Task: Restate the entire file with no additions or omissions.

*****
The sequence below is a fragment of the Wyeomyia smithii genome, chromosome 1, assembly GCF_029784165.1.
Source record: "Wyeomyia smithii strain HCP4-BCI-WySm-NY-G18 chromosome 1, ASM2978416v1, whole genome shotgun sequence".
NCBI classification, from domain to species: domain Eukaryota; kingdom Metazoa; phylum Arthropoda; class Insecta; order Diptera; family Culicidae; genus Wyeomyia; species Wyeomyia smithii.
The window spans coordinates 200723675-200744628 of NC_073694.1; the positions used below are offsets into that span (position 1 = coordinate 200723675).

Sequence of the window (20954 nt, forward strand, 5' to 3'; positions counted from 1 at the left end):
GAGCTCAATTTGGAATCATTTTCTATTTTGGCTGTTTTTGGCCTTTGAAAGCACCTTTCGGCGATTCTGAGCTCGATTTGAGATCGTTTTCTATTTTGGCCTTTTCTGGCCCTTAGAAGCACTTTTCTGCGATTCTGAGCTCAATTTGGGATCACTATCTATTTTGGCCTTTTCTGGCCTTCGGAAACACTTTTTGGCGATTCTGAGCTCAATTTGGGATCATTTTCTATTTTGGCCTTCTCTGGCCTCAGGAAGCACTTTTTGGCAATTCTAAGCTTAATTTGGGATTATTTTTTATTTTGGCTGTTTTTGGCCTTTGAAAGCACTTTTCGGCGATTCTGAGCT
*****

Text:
The sequence below is a fragment of the Wyeomyia smithii genome, chromosome 1, assembly GCF_029784165.1.
Source record: "Wyeomyia smithii strain HCP4-BCI-WySm-NY-G18 chromosome 1, ASM2978416v1, whole genome shotgun sequence".
NCBI classification, from domain to species: domain Eukaryota; kingdom Metazoa; phylum Arthropoda; class Insecta; order Diptera; family Culicidae; genus Wyeomyia; species Wyeomyia smithii.
The window spans coordinates 200723675-200744628 of NC_073694.1; the positions used below are offsets into that span (position 1 = coordinate 200723675).

Sequence of the window (20954 nt, forward strand, 5' to 3'; positions counted from 1 at the left end):
GAGCTCAATTTGGAATCATTTTCTATTTTGGCTGTTTTTGGCCTTTGAAAGCACCTTTCGGCGATTCTGAGCTCGATTTGAGATCGTTTTCTATTTTGGCCTTTTCTGGCCCTTAGAAGCACTTTTCTGCGATTCTGAGCTCAATTTGGGATCACTATCTATTTTGGCCTTTTCTGGCCTTCGGAAACACTTTTTGGCGATTCTGAGCTCAATTTGGGATCATTTTCTATTTTGGCCTTCTCTGGCCTCAGGAAGCACTTTTTGGCAATTCTAAGCTTAATTTGGGATTATTTTTTATTTTGGCTGTTTTTGGCCTTTGAAAGCACTTTTCGGCGATTCTGAGCT